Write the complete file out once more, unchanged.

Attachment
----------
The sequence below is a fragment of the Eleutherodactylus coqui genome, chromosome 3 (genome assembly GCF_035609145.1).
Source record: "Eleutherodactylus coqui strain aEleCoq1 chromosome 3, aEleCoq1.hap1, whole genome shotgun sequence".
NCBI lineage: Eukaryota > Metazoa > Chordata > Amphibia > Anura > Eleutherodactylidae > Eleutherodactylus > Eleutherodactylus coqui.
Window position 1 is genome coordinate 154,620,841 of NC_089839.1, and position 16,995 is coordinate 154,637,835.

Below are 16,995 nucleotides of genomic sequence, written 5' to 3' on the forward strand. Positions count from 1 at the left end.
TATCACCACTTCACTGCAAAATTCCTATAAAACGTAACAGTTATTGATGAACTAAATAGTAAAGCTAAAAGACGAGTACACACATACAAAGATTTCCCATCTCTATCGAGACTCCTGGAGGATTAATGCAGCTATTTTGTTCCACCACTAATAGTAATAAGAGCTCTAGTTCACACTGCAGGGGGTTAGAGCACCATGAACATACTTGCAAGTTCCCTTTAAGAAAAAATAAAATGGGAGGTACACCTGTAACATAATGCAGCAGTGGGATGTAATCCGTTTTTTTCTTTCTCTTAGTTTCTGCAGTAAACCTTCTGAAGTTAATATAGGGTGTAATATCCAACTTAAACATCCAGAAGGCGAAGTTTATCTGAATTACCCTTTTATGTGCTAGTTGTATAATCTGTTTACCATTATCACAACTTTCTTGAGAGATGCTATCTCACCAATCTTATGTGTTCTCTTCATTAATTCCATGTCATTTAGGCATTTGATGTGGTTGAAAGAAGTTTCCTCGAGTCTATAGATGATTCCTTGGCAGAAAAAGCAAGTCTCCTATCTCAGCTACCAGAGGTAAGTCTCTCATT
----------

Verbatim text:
The sequence below is a fragment of the Eleutherodactylus coqui genome, chromosome 3 (genome assembly GCF_035609145.1).
Source record: "Eleutherodactylus coqui strain aEleCoq1 chromosome 3, aEleCoq1.hap1, whole genome shotgun sequence".
NCBI lineage: Eukaryota > Metazoa > Chordata > Amphibia > Anura > Eleutherodactylidae > Eleutherodactylus > Eleutherodactylus coqui.
Window position 1 is genome coordinate 154,620,841 of NC_089839.1, and position 16,995 is coordinate 154,637,835.

Below are 16,995 nucleotides of genomic sequence, written 5' to 3' on the forward strand. Positions count from 1 at the left end.
TATCACCACTTCACTGCAAAATTCCTATAAAACGTAACAGTTATTGATGAACTAAATAGTAAAGCTAAAAGACGAGTACACACATACAAAGATTTCCCATCTCTATCGAGACTCCTGGAGGATTAATGCAGCTATTTTGTTCCACCACTAATAGTAATAAGAGCTCTAGTTCACACTGCAGGGGGTTAGAGCACCATGAACATACTTGCAAGTTCCCTTTAAGAAAAAATAAAATGGGAGGTACACCTGTAACATAATGCAGCAGTGGGATGTAATCCGTTTTTTTCTTTCTCTTAGTTTCTGCAGTAAACCTTCTGAAGTTAATATAGGGTGTAATATCCAACTTAAACATCCAGAAGGCGAAGTTTATCTGAATTACCCTTTTATGTGCTAGTTGTATAATCTGTTTACCATTATCACAACTTTCTTGAGAGATGCTATCTCACCAATCTTATGTGTTCTCTTCATTAATTCCATGTCATTTAGGCATTTGATGTGGTTGAAAGAAGTTTCCTCGAGTCTATAGATGATTCCTTGGCAGAAAAAGCAAGTCTCCTATCTCAGCTACCAGAGGTAAGTCTCTCATT